Another notable factor is the restrictions imposed on the authority of agents implemented by career politicians in the Border Patrol and Customs and Border Protection (CBP). In other words, when Border Patrol agents are directed to stay in one place, or prohibited from performing operations at transportation hubs or areas where illegal aliens are known to congregate, then apprehensions will decrease. In 1995, to justify Operation Gatekeeper with statistics and prove the success of the operation, Border Patrol management implemented numerous restrictions in order to decrease apprehensions in areas away from the border. The number of restrictions grew over the years with each new political appointed chief and commissioner. As expected, the number of apprehensions also decreased.
Although those factors impacted the number of apprehensions, the need for AUO on both borders continues for many reasons. Changes in policies and methods related to completing the necessary paperwork and entering detainees into computer systems have changed and substantially increased the amount of time it takes to process them. More importantly, while the number of people entering the country to seek employment may decrease, the threat does not decrease as the number of smuggling operations related to weapons, narcotics, and other contraband continues regardless of any proclaimed success.
According to the article, Border Patrol Deputy Chief Ronald D. Vitiello's said: "the Border Patrol is considering four shifts of ten hours. For those who are unaware, under four shifts, the number of agents will decrease during certain hours. Unfortunately, under the leadership of Chief Fisher, many stations implemented four shifts regardless of the decrease in manpower because under Chief Fisher's command, the budget takes priority over border security. As such, this is just one more factor to consider when discussing a decrease in apprehensions. Unlike football, where everyone can watch when the other team makes a touchdown, successful smuggling operations occur in remote areas, often go unnoticed, and are rarely viewed on a widescreen. Unless of course the smuggler films how he lifts the "secure" border fence with a jack like the recent YouTube video posted under the "Secure Borders News" section of www.nbpc.net.
More importantly, a reduction in the number of agents is unsafe and increases the likelihood of a U.S. Border Patrol agent being killed in the line of duty, regardless of what border they are defending. Although apprehensions have decreased, the number of agents dying in the line of duty will not decrease as long as smugglers have more rights than agents, and the costs of securing the border are more important than providing a secure border.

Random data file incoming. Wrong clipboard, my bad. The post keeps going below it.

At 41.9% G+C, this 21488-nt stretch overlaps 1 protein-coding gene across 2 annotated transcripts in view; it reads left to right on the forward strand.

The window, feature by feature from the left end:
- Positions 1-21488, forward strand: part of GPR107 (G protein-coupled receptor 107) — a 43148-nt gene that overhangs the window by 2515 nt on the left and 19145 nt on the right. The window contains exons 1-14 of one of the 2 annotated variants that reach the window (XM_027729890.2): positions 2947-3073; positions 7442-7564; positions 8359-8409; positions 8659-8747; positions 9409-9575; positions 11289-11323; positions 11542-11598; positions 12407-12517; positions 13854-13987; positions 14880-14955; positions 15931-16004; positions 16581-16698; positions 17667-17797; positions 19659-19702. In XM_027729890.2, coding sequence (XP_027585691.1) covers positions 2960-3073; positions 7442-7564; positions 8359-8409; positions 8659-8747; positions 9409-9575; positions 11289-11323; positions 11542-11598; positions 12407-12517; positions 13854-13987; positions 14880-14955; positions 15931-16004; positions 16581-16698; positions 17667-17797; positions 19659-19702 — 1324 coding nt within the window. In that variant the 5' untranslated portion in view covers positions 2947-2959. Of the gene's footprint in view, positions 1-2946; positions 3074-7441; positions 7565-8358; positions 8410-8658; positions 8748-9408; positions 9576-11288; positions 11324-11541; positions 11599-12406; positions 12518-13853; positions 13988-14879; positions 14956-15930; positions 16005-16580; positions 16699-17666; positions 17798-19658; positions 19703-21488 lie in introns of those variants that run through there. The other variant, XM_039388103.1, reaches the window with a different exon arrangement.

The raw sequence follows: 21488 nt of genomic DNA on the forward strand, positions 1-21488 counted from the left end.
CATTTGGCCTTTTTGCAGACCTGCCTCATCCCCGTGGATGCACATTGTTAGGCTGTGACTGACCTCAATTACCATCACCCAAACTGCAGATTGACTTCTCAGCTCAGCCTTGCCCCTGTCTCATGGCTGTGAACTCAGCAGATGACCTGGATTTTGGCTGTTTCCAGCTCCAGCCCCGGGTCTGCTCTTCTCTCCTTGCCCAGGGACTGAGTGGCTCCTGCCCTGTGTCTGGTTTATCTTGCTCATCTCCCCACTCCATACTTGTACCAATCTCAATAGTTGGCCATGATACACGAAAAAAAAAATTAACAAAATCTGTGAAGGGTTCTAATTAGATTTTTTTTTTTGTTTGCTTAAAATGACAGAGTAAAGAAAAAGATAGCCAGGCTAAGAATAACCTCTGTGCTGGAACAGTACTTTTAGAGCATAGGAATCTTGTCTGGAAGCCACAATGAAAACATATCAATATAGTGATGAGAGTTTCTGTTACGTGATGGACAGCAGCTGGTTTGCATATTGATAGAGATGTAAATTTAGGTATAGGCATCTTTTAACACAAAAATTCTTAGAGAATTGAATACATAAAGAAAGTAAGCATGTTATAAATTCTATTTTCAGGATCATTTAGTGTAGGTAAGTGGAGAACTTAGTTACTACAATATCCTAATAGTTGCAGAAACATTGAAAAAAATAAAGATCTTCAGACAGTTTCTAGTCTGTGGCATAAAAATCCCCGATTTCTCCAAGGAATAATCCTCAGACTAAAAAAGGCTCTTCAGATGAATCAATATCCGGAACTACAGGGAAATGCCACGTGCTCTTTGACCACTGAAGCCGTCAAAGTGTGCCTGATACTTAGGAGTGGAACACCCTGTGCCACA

Law Enforcement Availability Pay
According to the article, Sharon Snellings, Customs and Border Protection's (CBP) deputy assistant commissioner of human resources said, "agency officials also are looking at shifting to another type of overtime system used by other law enforcement agencies that she said could save the agency about $70 million a year."
The overtime system mentioned by Snellings is Law Enforcement Availability Pay (LEAP). LEAP only provides 25% on the base salary for an infinite amount of extra work. LEAP is primarily used for criminal investigators and special agents who have a higher journeyman level pay than Border Patrol agents. Yet, the CBP proposal did not include increasing the journeyman level to match the level paid to other federal law enforcement officers under LEAP. LEAP was specifically designed to compensate investigators for the time they are available in an on-call status due to the variances in manpower, shifts, and the type of work performed. It clearly was not intended for 24/7 operations that required coverage at all times.
CBP claimed the purpose of the pay reform proposal was to provide uniformity with overtime systems within CBP. However, the CBP proposal does not change the overtime system used by CBP Officers. Instead, CBP officers continue to earn overtime under the Customs Officer Pay Reform Act (COPRA), which provides higher overtime and premium rates. So, uniformity under the CBP pay reform means CBP Officers will continue earning higher rates of overtime and premium pay, while Border Patrol agents will receive an immediate seven percent cut in pay and will be required to work excessive hours for free (Pay Reform Comparison Chart).